Shafts of sunlight brighten an 1882 house in Denver All living things need light. But ownerarchitect Don Parker foundlight hard to come by in his 1882 house in downtown Denver; aneighboring building to the south kept the house in shade through muchof the day. Parker’s solution was to install four large roof skylights andto cut openings in the second-level floor. The openings bring agenerous portion of the newly won sunlight down to matching planter bayson the first floor–enough to support lowlight plants such as Dracaenaderemensis and Philodendron scandens oxycardium. Parker cut the shafts through the decking of the second floor,leaving the exposed support joists underneath intact for strength.
Railsaround the shafts upstairs keep people from stepping through. Half-walls and folding doors give an open feeling while lettinglight spread through the house. Upstairs, the large bedroom areapictured above can become two rooms with the folding door closed.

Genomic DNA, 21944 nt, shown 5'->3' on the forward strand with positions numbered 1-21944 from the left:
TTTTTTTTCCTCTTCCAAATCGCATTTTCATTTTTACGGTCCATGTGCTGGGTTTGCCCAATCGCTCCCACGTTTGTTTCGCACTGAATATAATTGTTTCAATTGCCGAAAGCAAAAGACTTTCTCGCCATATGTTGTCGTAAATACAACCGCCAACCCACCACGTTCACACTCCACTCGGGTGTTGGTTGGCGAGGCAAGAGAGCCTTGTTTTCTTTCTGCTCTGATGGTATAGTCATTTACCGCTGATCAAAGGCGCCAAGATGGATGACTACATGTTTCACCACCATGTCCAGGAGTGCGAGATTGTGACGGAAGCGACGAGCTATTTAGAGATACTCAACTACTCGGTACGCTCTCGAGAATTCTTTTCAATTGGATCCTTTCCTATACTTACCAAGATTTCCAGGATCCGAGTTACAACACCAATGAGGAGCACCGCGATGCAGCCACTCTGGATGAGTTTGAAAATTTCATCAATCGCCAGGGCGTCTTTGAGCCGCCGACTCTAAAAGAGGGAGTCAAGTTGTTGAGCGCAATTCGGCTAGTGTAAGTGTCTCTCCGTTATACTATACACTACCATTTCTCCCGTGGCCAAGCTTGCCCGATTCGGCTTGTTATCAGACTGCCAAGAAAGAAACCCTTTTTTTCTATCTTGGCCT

Abathroom can also be partitioned into two small rooms, providingconvenience and privacy for guests. Photo: Morning light brightens east facade of house, but buildingat left stands to the south, blocking sun most of the day Photo: Four new skylights bathe upper level with light. Floorcutouts and two stairwells spread light to people and plants inpreviously shady first level. To show flow of light more clearly,drawing eliminates fixtures, room dividers Photo: Rail surrounds shaft that directs light from nearby windowto ground floor. New woodwork, old brick give warm feeling; foldingdoor splits space into smaller rooms Photo: Plants grow from containers in bark-filled triangularplanter bed. Floor-support timber gives them climbing space.
Angledcounter separates dining nook from main living space